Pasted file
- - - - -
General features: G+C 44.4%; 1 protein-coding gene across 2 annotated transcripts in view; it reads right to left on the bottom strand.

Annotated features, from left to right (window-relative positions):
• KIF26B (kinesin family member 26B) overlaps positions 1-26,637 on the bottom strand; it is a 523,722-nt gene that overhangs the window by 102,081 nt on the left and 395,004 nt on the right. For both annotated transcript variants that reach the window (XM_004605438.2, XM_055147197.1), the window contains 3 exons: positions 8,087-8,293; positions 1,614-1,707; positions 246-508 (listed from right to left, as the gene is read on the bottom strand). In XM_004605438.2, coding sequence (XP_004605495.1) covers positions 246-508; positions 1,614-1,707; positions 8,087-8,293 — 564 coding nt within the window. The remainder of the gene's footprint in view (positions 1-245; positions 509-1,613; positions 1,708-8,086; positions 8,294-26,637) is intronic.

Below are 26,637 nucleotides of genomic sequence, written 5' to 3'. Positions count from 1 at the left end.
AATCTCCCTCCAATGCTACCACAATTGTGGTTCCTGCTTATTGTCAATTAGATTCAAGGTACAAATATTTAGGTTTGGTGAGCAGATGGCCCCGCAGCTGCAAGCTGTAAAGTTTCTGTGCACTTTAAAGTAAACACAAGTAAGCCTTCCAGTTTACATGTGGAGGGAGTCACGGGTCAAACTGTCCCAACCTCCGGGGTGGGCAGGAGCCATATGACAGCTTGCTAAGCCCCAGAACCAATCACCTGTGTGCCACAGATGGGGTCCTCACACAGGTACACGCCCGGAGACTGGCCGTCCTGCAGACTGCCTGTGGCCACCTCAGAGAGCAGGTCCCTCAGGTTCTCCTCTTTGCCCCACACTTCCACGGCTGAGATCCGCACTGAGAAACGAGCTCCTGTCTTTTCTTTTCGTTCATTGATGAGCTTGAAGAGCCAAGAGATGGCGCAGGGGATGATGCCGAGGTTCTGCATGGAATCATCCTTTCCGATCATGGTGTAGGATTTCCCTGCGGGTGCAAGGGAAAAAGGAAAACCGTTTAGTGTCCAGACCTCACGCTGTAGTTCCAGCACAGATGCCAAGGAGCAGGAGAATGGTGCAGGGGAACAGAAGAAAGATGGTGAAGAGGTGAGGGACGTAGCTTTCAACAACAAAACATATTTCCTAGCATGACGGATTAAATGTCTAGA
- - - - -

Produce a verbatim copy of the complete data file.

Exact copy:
General features: G+C 44.4%; 1 protein-coding gene across 2 annotated transcripts in view; it reads right to left on the bottom strand.

Annotated features, from left to right (window-relative positions):
• KIF26B (kinesin family member 26B) overlaps positions 1-26,637 on the bottom strand; it is a 523,722-nt gene that overhangs the window by 102,081 nt on the left and 395,004 nt on the right. For both annotated transcript variants that reach the window (XM_004605438.2, XM_055147197.1), the window contains 3 exons: positions 8,087-8,293; positions 1,614-1,707; positions 246-508 (listed from right to left, as the gene is read on the bottom strand). In XM_004605438.2, coding sequence (XP_004605495.1) covers positions 246-508; positions 1,614-1,707; positions 8,087-8,293 — 564 coding nt within the window. The remainder of the gene's footprint in view (positions 1-245; positions 509-1,613; positions 1,708-8,086; positions 8,294-26,637) is intronic.

Below are 26,637 nucleotides of genomic sequence, written 5' to 3'. Positions count from 1 at the left end.
AATCTCCCTCCAATGCTACCACAATTGTGGTTCCTGCTTATTGTCAATTAGATTCAAGGTACAAATATTTAGGTTTGGTGAGCAGATGGCCCCGCAGCTGCAAGCTGTAAAGTTTCTGTGCACTTTAAAGTAAACACAAGTAAGCCTTCCAGTTTACATGTGGAGGGAGTCACGGGTCAAACTGTCCCAACCTCCGGGGTGGGCAGGAGCCATATGACAGCTTGCTAAGCCCCAGAACCAATCACCTGTGTGCCACAGATGGGGTCCTCACACAGGTACACGCCCGGAGACTGGCCGTCCTGCAGACTGCCTGTGGCCACCTCAGAGAGCAGGTCCCTCAGGTTCTCCTCTTTGCCCCACACTTCCACGGCTGAGATCCGCACTGAGAAACGAGCTCCTGTCTTTTCTTTTCGTTCATTGATGAGCTTGAAGAGCCAAGAGATGGCGCAGGGGATGATGCCGAGGTTCTGCATGGAATCATCCTTTCCGATCATGGTGTAGGATTTCCCTGCGGGTGCAAGGGAAAAAGGAAAACCGTTTAGTGTCCAGACCTCACGCTGTAGTTCCAGCACAGATGCCAAGGAGCAGGAGAATGGTGCAGGGGAACAGAAGAAAGATGGTGAAGAGGTGAGGGACGTAGCTTTCAACAACAAAACATATTTCCTAGCATGACGGATTAAATGTCTAGA